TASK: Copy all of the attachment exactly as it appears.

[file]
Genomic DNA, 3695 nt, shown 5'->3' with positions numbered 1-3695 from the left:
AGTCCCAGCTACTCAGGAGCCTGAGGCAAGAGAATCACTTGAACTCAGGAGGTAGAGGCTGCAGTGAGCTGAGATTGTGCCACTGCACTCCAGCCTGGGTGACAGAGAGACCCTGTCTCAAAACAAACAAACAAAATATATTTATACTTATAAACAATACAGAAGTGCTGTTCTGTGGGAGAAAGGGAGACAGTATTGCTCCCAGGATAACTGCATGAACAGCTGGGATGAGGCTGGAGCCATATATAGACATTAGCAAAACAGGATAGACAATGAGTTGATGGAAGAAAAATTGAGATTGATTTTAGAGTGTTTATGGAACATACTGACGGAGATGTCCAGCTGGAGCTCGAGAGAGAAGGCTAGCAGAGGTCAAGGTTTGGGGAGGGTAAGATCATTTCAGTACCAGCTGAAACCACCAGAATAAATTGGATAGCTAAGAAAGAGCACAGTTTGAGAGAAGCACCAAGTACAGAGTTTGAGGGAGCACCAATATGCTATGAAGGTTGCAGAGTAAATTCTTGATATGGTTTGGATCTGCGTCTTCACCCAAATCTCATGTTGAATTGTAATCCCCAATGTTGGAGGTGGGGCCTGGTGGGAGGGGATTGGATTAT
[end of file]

Genomic DNA, 3695 nt, shown 5'->3' with positions numbered 1-3695 from the left:
AGTCCCAGCTACTCAGGAGCCTGAGGCAAGAGAATCACTTGAACTCAGGAGGTAGAGGCTGCAGTGAGCTGAGATTGTGCCACTGCACTCCAGCCTGGGTGACAGAGAGACCCTGTCTCAAAACAAACAAACAAAATATATTTATACTTATAAACAATACAGAAGTGCTGTTCTGTGGGAGAAAGGGAGACAGTATTGCTCCCAGGATAACTGCATGAACAGCTGGGATGAGGCTGGAGCCATATATAGACATTAGCAAAACAGGATAGACAATGAGTTGATGGAAGAAAAATTGAGATTGATTTTAGAGTGTTTATGGAACATACTGACGGAGATGTCCAGCTGGAGCTCGAGAGAGAAGGCTAGCAGAGGTCAAGGTTTGGGGAGGGTAAGATCATTTCAGTACCAGCTGAAACCACCAGAATAAATTGGATAGCTAAGAAAGAGCACAGTTTGAGAGAAGCACCAAGTACAGAGTTTGAGGGAGCACCAATATGCTATGAAGGTTGCAGAGTAAATTCTTGATATGGTTTGGATCTGCGTCTTCACCCAAATCTCATGTTGAATTGTAATCCCCAATGTTGGAGGTGGGGCCTGGTGGGAGGGGATTGGATTAT